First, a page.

Mothers and Sons – a new Terrence McNally play

The playwright Terrence McNally’s credits include Kiss of the Spider Woman (on next year’s Two One Way Tickets to Broadway season schedule), Love! Valour! Compassion!, and The Full Monty.  His new play, in its first Broadway run at the Golden Theatre, is Mothers and Sons.

Tyne Daly, of TV’s Cagney and Lacey, plays a mother coming to New York to visit the former partner of her dead son.  As the story starts, Katharine (Daly) is gazing out at the view over Central Park from a charming apartment, rigidly still in fur coat and handbag, while Cal (Frederick Weller) looks out beside her.  He is slightly more at ease because it is his apartment, but you can see immediately that the two are not comfortable together.  And the painfully familiar story unfolds, with the history between them of Andre’s mother having disapproved of his life and their relationship, now wondering about connecting with Cal but still angry and grieving and, well, squeamish.  I admired McNally’s writing and Daly’s acting in showing that resolution is not simple after years of hurt, especially for stubborn people.  It seemed very credible.  Cal’s currrent husband, Will (Bobby Steggert), is significantly younger than he is, and this allowed the playwright to explore some concepts of the differences between gay men who lived through the AIDS crisis years and gay men who were born later, who expected parental support and children and marriage.  The fourth actor in this piece is Grayson Taylor, playing Cal and Will’s 6 year old son Bud, with age-appropriate candour and enthusiasm.   The fathers are thoughtful parents, careful about language and devoted to their son.  Cal and Will are both protective of each other, recalling the years of Katharine’s rejection of her son, but Will is also understandably a little jealous of his husband’s history with Andre.  And as Katharine thaws slightly in her interactions with Cal, Will, and Bud, we learn more of the complexity and unhappiness of her own history, and her wry ability to laugh at herself and occasional glimpses of bereavement allow the other characters and the audience the opportunity to forgive her to the extent they choose to.  (I had a flash of recalling Tevye in Fiddler on the Roof, having abandoned his youngest daughter after her too-outrageous choice of partner by saying he can only bend so far, then sharing eye contact with her and her husband as they are exiled.)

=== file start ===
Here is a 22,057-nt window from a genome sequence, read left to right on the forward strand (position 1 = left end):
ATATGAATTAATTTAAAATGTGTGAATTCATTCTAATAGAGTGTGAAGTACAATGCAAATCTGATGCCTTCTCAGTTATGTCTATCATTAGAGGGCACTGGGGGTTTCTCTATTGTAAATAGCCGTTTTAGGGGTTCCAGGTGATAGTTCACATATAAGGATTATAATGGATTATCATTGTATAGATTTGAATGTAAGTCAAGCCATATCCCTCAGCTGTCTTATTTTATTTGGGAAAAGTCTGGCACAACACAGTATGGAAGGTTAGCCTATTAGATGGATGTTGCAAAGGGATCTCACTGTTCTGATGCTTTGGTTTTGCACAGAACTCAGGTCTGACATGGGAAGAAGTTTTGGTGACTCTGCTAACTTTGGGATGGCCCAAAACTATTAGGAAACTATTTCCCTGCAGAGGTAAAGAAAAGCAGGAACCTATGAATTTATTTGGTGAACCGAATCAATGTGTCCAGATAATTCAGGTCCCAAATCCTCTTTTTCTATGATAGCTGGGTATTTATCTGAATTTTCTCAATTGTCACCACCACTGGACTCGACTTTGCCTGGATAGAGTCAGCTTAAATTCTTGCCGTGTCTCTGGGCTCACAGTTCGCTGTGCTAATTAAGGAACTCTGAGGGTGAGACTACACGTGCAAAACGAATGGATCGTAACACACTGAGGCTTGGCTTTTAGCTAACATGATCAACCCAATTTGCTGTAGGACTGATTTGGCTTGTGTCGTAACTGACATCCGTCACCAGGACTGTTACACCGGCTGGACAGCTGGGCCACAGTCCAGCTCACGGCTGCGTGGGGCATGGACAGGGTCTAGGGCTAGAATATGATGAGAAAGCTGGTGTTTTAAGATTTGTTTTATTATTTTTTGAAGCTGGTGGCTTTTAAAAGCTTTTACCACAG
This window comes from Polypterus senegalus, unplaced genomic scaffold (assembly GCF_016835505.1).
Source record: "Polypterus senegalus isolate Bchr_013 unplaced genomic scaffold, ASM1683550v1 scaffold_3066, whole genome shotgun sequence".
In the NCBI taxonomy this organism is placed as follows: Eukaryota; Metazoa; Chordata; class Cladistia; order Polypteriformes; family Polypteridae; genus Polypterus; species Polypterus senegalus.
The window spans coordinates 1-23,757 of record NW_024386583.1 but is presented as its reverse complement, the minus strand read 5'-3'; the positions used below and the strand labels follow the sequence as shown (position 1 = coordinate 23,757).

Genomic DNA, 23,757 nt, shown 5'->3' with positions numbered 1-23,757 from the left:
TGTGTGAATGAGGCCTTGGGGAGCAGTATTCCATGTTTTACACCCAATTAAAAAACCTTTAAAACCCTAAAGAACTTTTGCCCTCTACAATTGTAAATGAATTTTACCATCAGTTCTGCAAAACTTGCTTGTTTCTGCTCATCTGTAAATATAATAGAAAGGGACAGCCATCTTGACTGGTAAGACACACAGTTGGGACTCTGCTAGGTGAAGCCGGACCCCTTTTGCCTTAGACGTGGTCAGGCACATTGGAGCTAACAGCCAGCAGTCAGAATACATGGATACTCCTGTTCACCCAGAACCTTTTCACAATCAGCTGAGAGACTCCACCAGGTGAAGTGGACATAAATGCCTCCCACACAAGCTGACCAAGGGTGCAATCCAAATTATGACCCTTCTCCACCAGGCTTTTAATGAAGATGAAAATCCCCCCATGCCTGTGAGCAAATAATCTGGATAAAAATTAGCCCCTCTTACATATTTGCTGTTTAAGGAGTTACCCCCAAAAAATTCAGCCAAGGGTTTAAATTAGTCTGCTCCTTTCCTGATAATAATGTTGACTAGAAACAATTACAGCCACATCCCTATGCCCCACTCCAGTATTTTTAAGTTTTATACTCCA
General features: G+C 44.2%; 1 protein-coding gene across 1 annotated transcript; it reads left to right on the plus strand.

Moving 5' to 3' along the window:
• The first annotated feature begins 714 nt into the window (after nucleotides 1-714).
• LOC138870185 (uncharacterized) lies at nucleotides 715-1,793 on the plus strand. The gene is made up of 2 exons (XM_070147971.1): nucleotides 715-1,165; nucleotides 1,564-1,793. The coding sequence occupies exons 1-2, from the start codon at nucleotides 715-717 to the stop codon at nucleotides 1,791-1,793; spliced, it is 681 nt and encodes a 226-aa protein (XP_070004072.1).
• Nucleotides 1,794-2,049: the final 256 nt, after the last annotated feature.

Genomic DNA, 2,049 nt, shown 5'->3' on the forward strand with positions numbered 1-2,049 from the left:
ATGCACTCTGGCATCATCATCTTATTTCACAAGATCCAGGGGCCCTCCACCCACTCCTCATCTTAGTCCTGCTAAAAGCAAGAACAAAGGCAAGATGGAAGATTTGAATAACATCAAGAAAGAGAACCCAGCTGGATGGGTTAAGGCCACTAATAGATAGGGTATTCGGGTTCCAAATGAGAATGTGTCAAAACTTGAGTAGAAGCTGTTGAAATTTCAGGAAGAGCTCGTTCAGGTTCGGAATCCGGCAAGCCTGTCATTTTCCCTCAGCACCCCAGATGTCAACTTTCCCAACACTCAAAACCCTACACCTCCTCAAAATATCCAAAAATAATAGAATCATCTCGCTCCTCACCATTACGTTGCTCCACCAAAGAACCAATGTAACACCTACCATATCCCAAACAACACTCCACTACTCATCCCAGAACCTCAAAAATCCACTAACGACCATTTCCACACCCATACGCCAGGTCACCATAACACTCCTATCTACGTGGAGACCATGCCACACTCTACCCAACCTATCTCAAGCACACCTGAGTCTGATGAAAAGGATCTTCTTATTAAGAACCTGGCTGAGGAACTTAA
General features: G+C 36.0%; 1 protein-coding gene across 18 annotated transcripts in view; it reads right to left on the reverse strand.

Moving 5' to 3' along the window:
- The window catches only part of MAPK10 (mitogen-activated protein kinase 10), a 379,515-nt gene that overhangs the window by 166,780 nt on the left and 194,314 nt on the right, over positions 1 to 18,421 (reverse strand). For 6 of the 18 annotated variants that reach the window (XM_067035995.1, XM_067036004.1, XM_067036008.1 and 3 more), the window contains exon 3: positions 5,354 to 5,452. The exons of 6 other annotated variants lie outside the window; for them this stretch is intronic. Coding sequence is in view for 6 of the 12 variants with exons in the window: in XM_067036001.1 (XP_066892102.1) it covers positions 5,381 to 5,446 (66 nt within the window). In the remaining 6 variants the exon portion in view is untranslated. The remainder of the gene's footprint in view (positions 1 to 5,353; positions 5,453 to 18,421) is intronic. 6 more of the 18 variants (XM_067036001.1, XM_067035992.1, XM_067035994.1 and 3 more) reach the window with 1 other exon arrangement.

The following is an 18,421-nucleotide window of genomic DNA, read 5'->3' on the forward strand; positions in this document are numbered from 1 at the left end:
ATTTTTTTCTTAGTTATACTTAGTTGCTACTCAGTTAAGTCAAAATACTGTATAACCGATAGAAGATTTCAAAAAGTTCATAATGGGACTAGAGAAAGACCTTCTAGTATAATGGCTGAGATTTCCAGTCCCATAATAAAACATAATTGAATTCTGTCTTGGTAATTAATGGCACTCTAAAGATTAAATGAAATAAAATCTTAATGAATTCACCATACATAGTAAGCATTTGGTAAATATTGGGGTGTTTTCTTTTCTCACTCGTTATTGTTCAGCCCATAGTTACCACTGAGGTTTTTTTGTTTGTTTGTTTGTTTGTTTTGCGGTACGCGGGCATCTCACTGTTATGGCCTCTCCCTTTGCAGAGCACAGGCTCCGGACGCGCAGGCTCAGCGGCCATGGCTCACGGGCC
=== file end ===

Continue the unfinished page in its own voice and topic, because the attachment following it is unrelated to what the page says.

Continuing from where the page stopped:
I was on the edge of my seat gripping my program in the dark and frequently taking off my glasses to wipe away tears of recognition, so the only line I wrote down was “Maple syrup doesn’t recognise state lines” (about one man’s family’s sugar bush in New Hampshire).  But there were lots of better ones.   Tyne Daly is amazing in this show, and the other actors are strong enough to keep up with her.  I hope it will play for a long time, and I hope it will lead to a production in Edmonton someday.   You should see this show if you like portrayals of complicated older women, troubled families, happy families, queer history, New York City, or credible children who are realistically charming. Or if you’re already a fan of Terrence McNally or any of the actors.

 

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